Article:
The previous step assumes that all points belonging to outlier cluster set are outliers and all points belonging to normal cluster set are inliers. This assumption is not sufficient for two reasons. First, the outlierness value for each outlier point is not exist. Second, some points may be misclassified inside each cluster. Calculating the outlierness factor for each point in the cluster is not feasible because the number of outlier points is significantly less than the number of inlier points. Also, the outlierness factor is often calculated in terms of O(n 2 ). In this work, a separation method is developed to distinguish probable outliers from inlier points. The outlierness factor is only calculated for probable outliers which greatly decreases the computational time of the proposed algorithm. To do so, a local cut-off value (S) for each individual cluster must be defined to determine the region of probable outliers. In Reference [9], a local cut-off value (S) is defined as: S(C i ) = r(C i ). This means that the local cut-off value S is only dependent on the radius r of the cluster. We found experimentally that this definition does not yield high detection rate. Therefore, we refine the proposed algorithm by adding another step to identify the probable outlier inside each cluster. This step will limit the calculations of the outlierness factor to be applied on the probable outliers only, which in turn reduces the computational complexity. Thus, we redefine S as follows:
S ( C i ) = r C i + b * ( β C i ) w h e r e C i C
where C i is a cluster belonging to the set of clusters C, r(C i ) is the radius of cluster C i , β C i is a slicing distance threshold which is the average distances of points under the radius region to the medoid M(C i ) and b is a weighted value that starts from 1 and incremented until reaching the optimal value.
The cut-off value S ( C i ) can be obtained through the following steps:
  • Slice the distance from medoid M ( C i ) of cluster C i to the border of the cluster into a set of regions of equal width β .
  • Calculate the average number of points in all slices under radius region n r , from medoid M ( C i ) as follows:
    n r = j = 1 n β n j n β
    where n β is the number of slices inside the radius region.
  • Find the number of points, n b , in each slicing region located outside the cluster radius r ( C i ) .
  • Compare n b with the average n r and continue incrementing b until the stopping condition ( n r n b > > 0 ) is met.
  • Finally, S ( C i ) = r ( C i ) + b * β ( C i ) .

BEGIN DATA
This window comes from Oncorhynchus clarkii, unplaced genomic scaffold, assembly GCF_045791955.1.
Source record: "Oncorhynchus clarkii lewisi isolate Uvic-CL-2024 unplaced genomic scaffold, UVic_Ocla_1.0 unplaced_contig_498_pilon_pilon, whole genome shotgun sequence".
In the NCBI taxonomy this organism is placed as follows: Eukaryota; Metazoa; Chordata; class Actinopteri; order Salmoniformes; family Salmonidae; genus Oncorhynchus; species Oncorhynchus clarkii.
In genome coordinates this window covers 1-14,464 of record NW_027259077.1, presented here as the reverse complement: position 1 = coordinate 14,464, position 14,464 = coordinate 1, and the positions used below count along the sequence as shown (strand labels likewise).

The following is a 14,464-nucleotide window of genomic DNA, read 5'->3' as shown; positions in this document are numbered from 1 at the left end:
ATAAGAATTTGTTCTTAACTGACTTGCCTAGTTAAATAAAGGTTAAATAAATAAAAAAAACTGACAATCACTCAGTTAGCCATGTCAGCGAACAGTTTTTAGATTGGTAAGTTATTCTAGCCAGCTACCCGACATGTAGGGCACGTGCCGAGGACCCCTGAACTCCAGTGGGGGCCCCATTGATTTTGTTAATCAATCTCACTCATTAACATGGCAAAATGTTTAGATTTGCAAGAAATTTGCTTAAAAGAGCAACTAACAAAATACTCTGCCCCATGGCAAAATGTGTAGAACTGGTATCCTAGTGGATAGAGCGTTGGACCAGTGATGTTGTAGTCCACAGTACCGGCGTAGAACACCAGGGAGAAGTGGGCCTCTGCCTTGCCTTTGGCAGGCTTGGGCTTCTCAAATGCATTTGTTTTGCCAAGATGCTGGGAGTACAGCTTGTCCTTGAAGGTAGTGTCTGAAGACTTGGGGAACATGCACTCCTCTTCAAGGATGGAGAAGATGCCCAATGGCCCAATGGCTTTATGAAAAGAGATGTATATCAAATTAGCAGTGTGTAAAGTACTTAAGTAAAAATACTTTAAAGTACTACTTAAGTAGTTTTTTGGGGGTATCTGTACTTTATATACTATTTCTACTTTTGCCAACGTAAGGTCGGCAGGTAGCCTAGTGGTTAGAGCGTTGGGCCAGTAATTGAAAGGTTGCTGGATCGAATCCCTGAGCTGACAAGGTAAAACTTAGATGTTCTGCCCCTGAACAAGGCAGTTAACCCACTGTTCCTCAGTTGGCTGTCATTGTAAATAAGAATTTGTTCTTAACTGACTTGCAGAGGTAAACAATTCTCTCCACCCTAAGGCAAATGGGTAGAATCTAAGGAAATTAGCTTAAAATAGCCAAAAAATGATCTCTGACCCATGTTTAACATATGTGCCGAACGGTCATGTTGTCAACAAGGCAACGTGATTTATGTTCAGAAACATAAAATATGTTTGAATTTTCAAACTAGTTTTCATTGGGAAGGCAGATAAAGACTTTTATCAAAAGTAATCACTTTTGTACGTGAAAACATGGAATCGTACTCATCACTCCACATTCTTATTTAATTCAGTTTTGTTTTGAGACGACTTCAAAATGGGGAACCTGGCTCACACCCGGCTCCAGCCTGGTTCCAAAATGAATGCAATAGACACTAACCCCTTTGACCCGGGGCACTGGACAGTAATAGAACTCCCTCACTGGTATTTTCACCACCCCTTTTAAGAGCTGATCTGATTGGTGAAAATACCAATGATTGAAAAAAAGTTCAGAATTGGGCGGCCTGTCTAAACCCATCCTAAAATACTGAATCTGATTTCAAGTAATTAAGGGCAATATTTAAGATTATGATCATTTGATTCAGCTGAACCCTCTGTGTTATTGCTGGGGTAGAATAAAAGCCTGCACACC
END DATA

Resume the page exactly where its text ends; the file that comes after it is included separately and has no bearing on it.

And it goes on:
To determine the true oultlier points in the produced clutsers, outlier and normal clusters are handled differently. All points which lie inside the outlier cluster and satisfy Equation (11) are considered outliers.
d p i , m C i S ( C i ) where p i C i , C i OC
The remaining points in the outlier cluster set that satisfy Equation (12) are considered probable outliers. As shown in Figure 3, the probable outlier points lies outside S, while the true outliers lies inside S.
d p i , m C i > S ( C i ) where p i C i , C i OC
On the other hand, for each normal cluster, the portable outliers are determined based on the points that satisfy Equation (13). Figure 4 shows three portable outliers p 1 , p 2 and p 3 lying outside S while inliers are the points that lie inside S.
d p i , m C i > S ( C i ) where p i C i , C i OC
The output of this step is a set of true outliers in addition to a collection of probable outliers.

2.1.5. Assigning Outlier Factor

The degree of being an outlier for each portable outlier point either in normal or outlier clusters is determined using its outlierness factor. The density-based Local Outlier Factor (LOF) algorithm proposed in Reference [4] is used in this paper with some modifications for this purpose. In our modified algorithm, we provide the LOF algorithm with the local neighborhood instead of the number of nearest neighbor points (KNN) as in the original LOF algorithm.
The value of the local neighborhood of a cluster is chosen to be the same as the cut-off value S of that cluster. Thus, the modified algorithm does not need KNN parameter to calculate LOF. In our modified algorithm, LOF is computed only for probable outliers which represent less than 10% of the dataset while the complexity of calculating LOF in original LOF algorithm is O(n 2 ).
Figure 5 shows the idea of our modified LOF algorithm. As seen, the LOF is computed only for points: p 1 , p 2 and p 3 that lie outside S. To calculate the LOF of a point p i , the density of the point p i is compared with the densities of the nearest neighbor points lying in the neighborhood S centered at p i . This is done for probable outliers of a normal cluster as shown in Figure 5 and for probable outliers of an outlier cluster as shown in Figure 6.